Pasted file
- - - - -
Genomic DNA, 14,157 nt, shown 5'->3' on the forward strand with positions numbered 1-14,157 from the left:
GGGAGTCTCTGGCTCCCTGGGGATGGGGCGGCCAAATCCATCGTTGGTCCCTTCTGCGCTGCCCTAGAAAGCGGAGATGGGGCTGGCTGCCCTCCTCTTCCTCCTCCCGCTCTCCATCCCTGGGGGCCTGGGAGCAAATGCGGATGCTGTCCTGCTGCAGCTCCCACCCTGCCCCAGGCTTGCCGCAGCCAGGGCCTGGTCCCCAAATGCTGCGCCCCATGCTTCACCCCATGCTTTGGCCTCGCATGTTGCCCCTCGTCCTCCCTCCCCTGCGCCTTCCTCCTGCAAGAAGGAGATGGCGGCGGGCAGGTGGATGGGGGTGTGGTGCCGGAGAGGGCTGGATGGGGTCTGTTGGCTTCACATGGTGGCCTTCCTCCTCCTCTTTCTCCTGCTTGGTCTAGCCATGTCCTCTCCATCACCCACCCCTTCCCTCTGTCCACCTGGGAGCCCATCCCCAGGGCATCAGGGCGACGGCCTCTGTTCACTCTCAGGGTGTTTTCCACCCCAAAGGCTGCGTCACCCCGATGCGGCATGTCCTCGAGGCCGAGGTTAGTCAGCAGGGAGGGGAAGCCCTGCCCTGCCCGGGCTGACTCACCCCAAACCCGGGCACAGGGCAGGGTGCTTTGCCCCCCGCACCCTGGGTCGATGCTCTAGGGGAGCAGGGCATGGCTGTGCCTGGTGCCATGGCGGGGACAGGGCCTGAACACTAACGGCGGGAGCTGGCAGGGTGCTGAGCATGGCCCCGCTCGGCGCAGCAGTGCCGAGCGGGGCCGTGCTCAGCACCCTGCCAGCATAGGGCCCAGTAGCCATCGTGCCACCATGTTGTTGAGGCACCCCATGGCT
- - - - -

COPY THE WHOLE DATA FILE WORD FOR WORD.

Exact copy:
Genomic DNA, 14,157 nt, shown 5'->3' on the forward strand with positions numbered 1-14,157 from the left:
GGGAGTCTCTGGCTCCCTGGGGATGGGGCGGCCAAATCCATCGTTGGTCCCTTCTGCGCTGCCCTAGAAAGCGGAGATGGGGCTGGCTGCCCTCCTCTTCCTCCTCCCGCTCTCCATCCCTGGGGGCCTGGGAGCAAATGCGGATGCTGTCCTGCTGCAGCTCCCACCCTGCCCCAGGCTTGCCGCAGCCAGGGCCTGGTCCCCAAATGCTGCGCCCCATGCTTCACCCCATGCTTTGGCCTCGCATGTTGCCCCTCGTCCTCCCTCCCCTGCGCCTTCCTCCTGCAAGAAGGAGATGGCGGCGGGCAGGTGGATGGGGGTGTGGTGCCGGAGAGGGCTGGATGGGGTCTGTTGGCTTCACATGGTGGCCTTCCTCCTCCTCTTTCTCCTGCTTGGTCTAGCCATGTCCTCTCCATCACCCACCCCTTCCCTCTGTCCACCTGGGAGCCCATCCCCAGGGCATCAGGGCGACGGCCTCTGTTCACTCTCAGGGTGTTTTCCACCCCAAAGGCTGCGTCACCCCGATGCGGCATGTCCTCGAGGCCGAGGTTAGTCAGCAGGGAGGGGAAGCCCTGCCCTGCCCGGGCTGACTCACCCCAAACCCGGGCACAGGGCAGGGTGCTTTGCCCCCCGCACCCTGGGTCGATGCTCTAGGGGAGCAGGGCATGGCTGTGCCTGGTGCCATGGCGGGGACAGGGCCTGAACACTAACGGCGGGAGCTGGCAGGGTGCTGAGCATGGCCCCGCTCGGCGCAGCAGTGCCGAGCGGGGCCGTGCTCAGCACCCTGCCAGCATAGGGCCCAGTAGCCATCGTGCCACCATGTTGTTGAGGCACCCCATGGCT